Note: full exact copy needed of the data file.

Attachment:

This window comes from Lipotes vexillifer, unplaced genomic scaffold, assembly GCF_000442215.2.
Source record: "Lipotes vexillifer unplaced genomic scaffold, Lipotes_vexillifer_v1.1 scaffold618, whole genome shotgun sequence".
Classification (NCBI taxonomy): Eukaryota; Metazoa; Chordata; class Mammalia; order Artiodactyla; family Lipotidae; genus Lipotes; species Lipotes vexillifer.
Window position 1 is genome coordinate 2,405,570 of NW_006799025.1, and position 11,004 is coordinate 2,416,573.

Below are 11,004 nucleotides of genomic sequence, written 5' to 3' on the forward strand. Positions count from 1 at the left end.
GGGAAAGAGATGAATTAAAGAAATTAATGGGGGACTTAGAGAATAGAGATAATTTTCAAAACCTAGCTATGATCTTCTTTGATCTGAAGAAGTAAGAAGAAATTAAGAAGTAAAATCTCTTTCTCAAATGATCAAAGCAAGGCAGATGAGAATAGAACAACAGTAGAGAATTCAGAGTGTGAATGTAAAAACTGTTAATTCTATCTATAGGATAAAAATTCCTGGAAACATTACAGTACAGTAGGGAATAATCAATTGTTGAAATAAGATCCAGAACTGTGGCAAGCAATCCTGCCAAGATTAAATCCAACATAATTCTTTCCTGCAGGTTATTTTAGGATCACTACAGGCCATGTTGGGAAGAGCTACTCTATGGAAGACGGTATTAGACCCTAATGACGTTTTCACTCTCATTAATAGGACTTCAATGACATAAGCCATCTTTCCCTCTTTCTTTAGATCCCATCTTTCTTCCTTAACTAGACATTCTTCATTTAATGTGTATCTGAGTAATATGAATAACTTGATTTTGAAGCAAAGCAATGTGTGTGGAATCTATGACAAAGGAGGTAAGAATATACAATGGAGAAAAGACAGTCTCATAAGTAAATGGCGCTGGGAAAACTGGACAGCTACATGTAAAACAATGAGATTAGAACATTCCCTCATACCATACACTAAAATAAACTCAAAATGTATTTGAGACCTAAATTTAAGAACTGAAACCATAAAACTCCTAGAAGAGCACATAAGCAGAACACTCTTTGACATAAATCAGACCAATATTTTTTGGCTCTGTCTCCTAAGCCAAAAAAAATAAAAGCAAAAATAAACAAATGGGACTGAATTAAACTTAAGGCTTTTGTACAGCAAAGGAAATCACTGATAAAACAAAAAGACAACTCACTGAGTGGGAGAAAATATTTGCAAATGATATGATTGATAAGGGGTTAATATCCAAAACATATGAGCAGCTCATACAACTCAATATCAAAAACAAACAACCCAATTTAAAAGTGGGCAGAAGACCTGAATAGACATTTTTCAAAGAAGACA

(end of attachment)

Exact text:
This window comes from Lipotes vexillifer, unplaced genomic scaffold, assembly GCF_000442215.2.
Source record: "Lipotes vexillifer unplaced genomic scaffold, Lipotes_vexillifer_v1.1 scaffold618, whole genome shotgun sequence".
Classification (NCBI taxonomy): Eukaryota; Metazoa; Chordata; class Mammalia; order Artiodactyla; family Lipotidae; genus Lipotes; species Lipotes vexillifer.
Window position 1 is genome coordinate 2,405,570 of NW_006799025.1, and position 11,004 is coordinate 2,416,573.

Below are 11,004 nucleotides of genomic sequence, written 5' to 3' on the forward strand. Positions count from 1 at the left end.
GGGAAAGAGATGAATTAAAGAAATTAATGGGGGACTTAGAGAATAGAGATAATTTTCAAAACCTAGCTATGATCTTCTTTGATCTGAAGAAGTAAGAAGAAATTAAGAAGTAAAATCTCTTTCTCAAATGATCAAAGCAAGGCAGATGAGAATAGAACAACAGTAGAGAATTCAGAGTGTGAATGTAAAAACTGTTAATTCTATCTATAGGATAAAAATTCCTGGAAACATTACAGTACAGTAGGGAATAATCAATTGTTGAAATAAGATCCAGAACTGTGGCAAGCAATCCTGCCAAGATTAAATCCAACATAATTCTTTCCTGCAGGTTATTTTAGGATCACTACAGGCCATGTTGGGAAGAGCTACTCTATGGAAGACGGTATTAGACCCTAATGACGTTTTCACTCTCATTAATAGGACTTCAATGACATAAGCCATCTTTCCCTCTTTCTTTAGATCCCATCTTTCTTCCTTAACTAGACATTCTTCATTTAATGTGTATCTGAGTAATATGAATAACTTGATTTTGAAGCAAAGCAATGTGTGTGGAATCTATGACAAAGGAGGTAAGAATATACAATGGAGAAAAGACAGTCTCATAAGTAAATGGCGCTGGGAAAACTGGACAGCTACATGTAAAACAATGAGATTAGAACATTCCCTCATACCATACACTAAAATAAACTCAAAATGTATTTGAGACCTAAATTTAAGAACTGAAACCATAAAACTCCTAGAAGAGCACATAAGCAGAACACTCTTTGACATAAATCAGACCAATATTTTTTGGCTCTGTCTCCTAAGCCAAAAAAAATAAAAGCAAAAATAAACAAATGGGACTGAATTAAACTTAAGGCTTTTGTACAGCAAAGGAAATCACTGATAAAACAAAAAGACAACTCACTGAGTGGGAGAAAATATTTGCAAATGATATGATTGATAAGGGGTTAATATCCAAAACATATGAGCAGCTCATACAACTCAATATCAAAAACAAACAACCCAATTTAAAAGTGGGCAGAAGACCTGAATAGACATTTTTCAAAGAAGACA